The 'coffin', in the centre of the picture / Nasa

Space-watchers have got excited about a coffin spotted on Mars — but it’s just one in a run of mysterious objects spotted on the planet

There could be a mysterious stone coffin on Mars. Or, more likely, it’s just the latest example of pareidolia — seeing faces and other objects in our surroundings.

The phenomenon refers not only to seeing things in objects, but spotting something significant in anything random. That includes hearing messages on records that aren’t there — and also common space-based sightings like that man in the moon or the Moon rabbit.

Scott Waring, a blogger who writes about examples of suspicious objects in space as well as other conspiracies, said that a coffin-shaped rock he spotted — which then went viral — should be enough to make the Mars rover turn around and go back and investigate.

“Coffins are made to stand the test of time, but this one is made from a stone like substance,” he wrote in a blog post yesterday. “What would it take to get NASA to turn the rover around and examine the contents of this box?

“It looks to be about one meter across and a foot and a half wide and high. Lots of alien species are short, including a species of greys.” (Greys are the kind of alien often depicted in cartoons — with big heads and smooth grey skin, from where they get their name.)

But a look at the larger pictures show just how many potential objects of interested could be spotted in that one photo alone. There are hundreds of rock formations in the shot — any of which could have tumbled in such a way as to look like something else.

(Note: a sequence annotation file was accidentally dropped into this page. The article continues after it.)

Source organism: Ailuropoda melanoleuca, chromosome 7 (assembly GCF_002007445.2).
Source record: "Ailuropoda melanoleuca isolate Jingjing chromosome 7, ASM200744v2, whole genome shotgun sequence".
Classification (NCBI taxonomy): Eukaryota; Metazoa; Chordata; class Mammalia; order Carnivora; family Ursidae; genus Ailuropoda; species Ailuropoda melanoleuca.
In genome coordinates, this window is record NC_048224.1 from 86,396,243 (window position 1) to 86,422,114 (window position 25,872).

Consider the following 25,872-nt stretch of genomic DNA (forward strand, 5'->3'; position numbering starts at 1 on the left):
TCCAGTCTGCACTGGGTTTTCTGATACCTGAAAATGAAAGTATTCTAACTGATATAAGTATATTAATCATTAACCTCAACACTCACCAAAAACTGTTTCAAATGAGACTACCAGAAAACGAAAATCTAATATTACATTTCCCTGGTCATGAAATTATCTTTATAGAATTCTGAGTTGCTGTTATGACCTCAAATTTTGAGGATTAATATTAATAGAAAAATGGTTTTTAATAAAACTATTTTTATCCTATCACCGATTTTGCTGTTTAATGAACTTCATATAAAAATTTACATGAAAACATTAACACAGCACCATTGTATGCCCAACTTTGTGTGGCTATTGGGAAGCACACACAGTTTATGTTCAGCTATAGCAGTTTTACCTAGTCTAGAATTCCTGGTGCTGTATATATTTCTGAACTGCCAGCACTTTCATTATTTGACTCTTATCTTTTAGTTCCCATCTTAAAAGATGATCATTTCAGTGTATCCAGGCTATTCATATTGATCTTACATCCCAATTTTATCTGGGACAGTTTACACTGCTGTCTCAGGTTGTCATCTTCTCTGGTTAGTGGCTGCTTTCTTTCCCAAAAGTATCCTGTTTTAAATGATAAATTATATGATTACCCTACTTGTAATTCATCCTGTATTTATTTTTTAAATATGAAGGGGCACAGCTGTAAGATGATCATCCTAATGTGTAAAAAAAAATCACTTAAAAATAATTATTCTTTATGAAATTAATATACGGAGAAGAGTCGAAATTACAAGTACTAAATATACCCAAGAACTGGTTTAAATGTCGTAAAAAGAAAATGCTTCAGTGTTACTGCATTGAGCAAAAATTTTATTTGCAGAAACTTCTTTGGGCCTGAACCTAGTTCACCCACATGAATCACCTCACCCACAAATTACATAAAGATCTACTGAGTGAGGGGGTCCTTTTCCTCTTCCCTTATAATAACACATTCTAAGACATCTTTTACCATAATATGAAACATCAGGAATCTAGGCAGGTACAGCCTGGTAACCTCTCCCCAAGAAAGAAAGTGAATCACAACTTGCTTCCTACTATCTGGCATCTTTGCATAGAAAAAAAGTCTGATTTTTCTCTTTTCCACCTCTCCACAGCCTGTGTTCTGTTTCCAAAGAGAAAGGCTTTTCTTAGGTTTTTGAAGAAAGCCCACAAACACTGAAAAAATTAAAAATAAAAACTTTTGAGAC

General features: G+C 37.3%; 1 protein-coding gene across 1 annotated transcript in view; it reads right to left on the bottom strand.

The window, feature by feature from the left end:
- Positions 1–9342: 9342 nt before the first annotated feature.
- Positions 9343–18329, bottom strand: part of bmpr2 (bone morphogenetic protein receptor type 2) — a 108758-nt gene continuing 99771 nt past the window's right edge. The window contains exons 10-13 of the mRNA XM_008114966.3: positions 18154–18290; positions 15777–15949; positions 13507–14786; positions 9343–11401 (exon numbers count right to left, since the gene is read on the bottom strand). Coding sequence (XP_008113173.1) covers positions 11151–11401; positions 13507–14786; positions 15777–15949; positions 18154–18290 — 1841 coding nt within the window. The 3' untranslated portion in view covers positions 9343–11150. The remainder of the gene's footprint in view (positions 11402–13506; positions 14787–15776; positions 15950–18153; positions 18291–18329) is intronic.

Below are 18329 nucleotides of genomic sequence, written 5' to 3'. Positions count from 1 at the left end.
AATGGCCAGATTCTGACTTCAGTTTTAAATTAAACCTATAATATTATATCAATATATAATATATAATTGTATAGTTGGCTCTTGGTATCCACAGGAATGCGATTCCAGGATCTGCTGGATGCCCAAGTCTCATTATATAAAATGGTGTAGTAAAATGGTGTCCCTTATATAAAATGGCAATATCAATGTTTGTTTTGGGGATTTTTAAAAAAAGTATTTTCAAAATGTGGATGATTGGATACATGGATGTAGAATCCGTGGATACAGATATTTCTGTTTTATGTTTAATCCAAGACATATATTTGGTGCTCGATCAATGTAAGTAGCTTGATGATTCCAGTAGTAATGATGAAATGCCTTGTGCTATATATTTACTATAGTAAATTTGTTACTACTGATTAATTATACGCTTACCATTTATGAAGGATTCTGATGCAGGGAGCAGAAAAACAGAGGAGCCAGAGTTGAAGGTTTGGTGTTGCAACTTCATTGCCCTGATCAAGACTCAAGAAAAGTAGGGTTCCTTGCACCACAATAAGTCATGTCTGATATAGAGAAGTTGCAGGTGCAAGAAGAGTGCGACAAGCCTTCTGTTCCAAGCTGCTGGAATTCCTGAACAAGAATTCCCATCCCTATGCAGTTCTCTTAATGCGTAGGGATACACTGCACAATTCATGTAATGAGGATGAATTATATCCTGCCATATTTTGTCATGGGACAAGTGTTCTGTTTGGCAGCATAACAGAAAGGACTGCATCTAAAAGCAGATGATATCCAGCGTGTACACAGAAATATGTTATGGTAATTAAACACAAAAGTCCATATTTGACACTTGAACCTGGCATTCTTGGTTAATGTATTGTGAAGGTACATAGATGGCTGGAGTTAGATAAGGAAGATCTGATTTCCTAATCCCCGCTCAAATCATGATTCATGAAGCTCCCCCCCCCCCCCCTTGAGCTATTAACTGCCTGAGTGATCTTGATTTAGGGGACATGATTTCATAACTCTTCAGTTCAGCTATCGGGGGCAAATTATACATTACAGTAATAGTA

The photo, taken by the Curiosity Rover, that contains the supposed coffin on Mars

The phenomenon is part of our evolutionary heritage, according to some scientists, helping us to detect faces from birth.

Dr Nouchine Hadjikhani  told the BBC: "If you take a baby just after a few minutes of life, he will direct his attention toward something that has the general features of a face versus something that has the same elements but in a random order”.

Seeing something significant is almost always a better bet than not doing, in terms of evolution. Early humans unsure of whether a shape in the distance was an animal or just a nicely-formed rock, for example, would have almost always been better choosing the former option and running.


Other scientists say that identifying faces is a very early phenomenon in the process of understanding something. A study in 2009 found that non-face objects are understood at much the same speed as face ones.

If the brain sees something as a face, or other object, early on then that perceptions might stick. That could also explain why drawings that don’t actually look much like faces — four lines assembled in the right way — can be seen as a picture of a person.

The landscape of Mars — rocky but indistinct — has proved particularly fertile ground for object-spotters, and a range of potential objects have been spotted there.

The phenomenon is so common that it has led to a whole Subreddit, devoted to collecting examples of things that look especially like faces, and Twitter accounts like @FacesPics.